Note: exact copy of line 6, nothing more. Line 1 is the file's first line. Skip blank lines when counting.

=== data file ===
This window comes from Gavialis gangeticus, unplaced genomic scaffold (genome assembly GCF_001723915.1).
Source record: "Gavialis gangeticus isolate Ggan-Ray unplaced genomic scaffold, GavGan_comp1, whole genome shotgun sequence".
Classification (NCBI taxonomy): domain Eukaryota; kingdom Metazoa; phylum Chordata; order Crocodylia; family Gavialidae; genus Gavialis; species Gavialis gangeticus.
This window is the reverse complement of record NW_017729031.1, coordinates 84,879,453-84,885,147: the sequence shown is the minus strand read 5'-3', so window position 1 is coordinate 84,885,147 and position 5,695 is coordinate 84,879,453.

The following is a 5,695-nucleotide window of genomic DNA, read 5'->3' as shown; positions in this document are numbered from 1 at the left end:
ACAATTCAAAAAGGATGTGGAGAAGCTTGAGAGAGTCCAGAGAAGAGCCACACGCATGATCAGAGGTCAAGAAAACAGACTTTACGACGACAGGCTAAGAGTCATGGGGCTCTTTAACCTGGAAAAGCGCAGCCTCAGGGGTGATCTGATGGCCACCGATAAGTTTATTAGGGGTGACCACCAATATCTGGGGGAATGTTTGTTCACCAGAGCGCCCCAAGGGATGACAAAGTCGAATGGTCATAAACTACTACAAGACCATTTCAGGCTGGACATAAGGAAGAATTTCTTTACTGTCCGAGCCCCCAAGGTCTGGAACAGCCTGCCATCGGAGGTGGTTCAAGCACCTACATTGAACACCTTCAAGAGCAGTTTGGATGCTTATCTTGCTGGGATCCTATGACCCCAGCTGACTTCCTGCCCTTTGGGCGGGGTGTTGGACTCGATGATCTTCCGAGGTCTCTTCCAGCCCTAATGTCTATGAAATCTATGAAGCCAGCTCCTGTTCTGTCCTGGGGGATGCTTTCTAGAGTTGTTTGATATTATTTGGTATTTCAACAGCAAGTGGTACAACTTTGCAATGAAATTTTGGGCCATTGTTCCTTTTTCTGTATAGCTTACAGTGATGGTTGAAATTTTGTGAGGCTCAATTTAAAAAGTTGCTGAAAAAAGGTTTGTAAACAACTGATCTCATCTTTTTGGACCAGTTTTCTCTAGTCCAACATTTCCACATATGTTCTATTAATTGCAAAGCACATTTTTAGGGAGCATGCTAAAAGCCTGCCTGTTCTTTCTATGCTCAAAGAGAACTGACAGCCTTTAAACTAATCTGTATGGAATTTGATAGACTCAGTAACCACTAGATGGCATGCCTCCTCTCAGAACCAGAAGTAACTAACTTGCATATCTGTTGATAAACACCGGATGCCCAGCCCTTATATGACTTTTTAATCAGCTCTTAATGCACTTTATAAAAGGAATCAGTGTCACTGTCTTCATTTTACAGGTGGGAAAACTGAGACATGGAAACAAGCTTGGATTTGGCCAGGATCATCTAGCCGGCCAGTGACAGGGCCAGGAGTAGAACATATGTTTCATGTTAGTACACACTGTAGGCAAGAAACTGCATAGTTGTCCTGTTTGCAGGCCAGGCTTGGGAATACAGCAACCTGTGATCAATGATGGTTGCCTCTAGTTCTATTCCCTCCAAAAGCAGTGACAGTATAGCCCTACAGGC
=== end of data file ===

ACAATTCAAAAAGGATGTGGAGAAGCTTGAGAGAGTCCAGAGAAGAGCCACACGCATGATCAGAGGTCAAGAAAACAGACTTTACGACGACAGGCTAAGAGTCATGGGGCTCTTTAACCTGGAAAAGCGCAGCCTCAGGGGTGATCTGATGGCCACCGATAAGTTTATTAGGGGTGACCACCAATATCTGGGGGAATGTTTGTTCACCAGAGCGCCCCAAGGGATGACAAAGTCGAATGGTCATAAACTACTACAAGACCATTTCAGGCTGGACATAAGGAAGAATTTCTTTACTGTCCGAGCCCCCAAGGTCTGGAACAGCCTGCCATCGGAGGTGGTTCAAGCACCTACATTGAACACCTTCAAGAGCAGTTTGGATGCTTATCTTGCTGGGATCCTATGACCCCAGCTGACTTCCTGCCCTTTGGGCGGGGTGTTGGACTCGATGATCTTCCGAGGTCTCTTCCAGCCCTAATGTCTATGAAATCTATGAAGCCAGCTCCTGTTCTGTCCTGGGGGATGCTTTCTAGAGTTGTTTGATATTATTTGGTATTTCAACAGCAAGTGGTACAACTTTGCAATGAAATTTTGGGCCATTGTTCCTTTTTCTGTATAGCTTACAGTGATGGTTGAAATTTTGTGAGGCTCAATTTAAAAAGTTGCTGAAAAAAGGTTTGTAAACAACTGATCTCATCTTTTTGGACCAGTTTTCTCTAGTCCAACATTTCCACATATGTTCTATTAATTGCAAAGCACATTTTTAGGGAGCATGCTAAAAGCCTGCCTGTTCTTTCTATGCTCAAAGAGAACTGACAGCCTTTAAACTAATCTGTATGGAATTTGATAGACTCAGTAACCACTAGATGGCATGCCTCCTCTCAGAACCAGAAGTAACTAACTTGCATATCTGTTGATAAACACCGGATGCCCAGCCCTTATATGACTTTTTAATCAGCTCTTAATGCACTTTATAAAAGGAATCAGTGTCACTGTCTTCATTTTACAGGTGGGAAAACTGAGACATGGAAACAAGCTTGGATTTGGCCAGGATCATCTAGCCGGCCAGTGACAGGGCCAGGAGTAGAACATATGTTTCATGTTAGTACACACTGTAGGCAAGAAACTGCATAGTTGTCCTGTTTGCAGGCCAGGCTTGGGAATACAGCAACCTGTGATCAATGATGGTTGCCTCTAGTTCTATTCCCTCCAAAAGCAGTGACAGTATAGCCCTACAGGC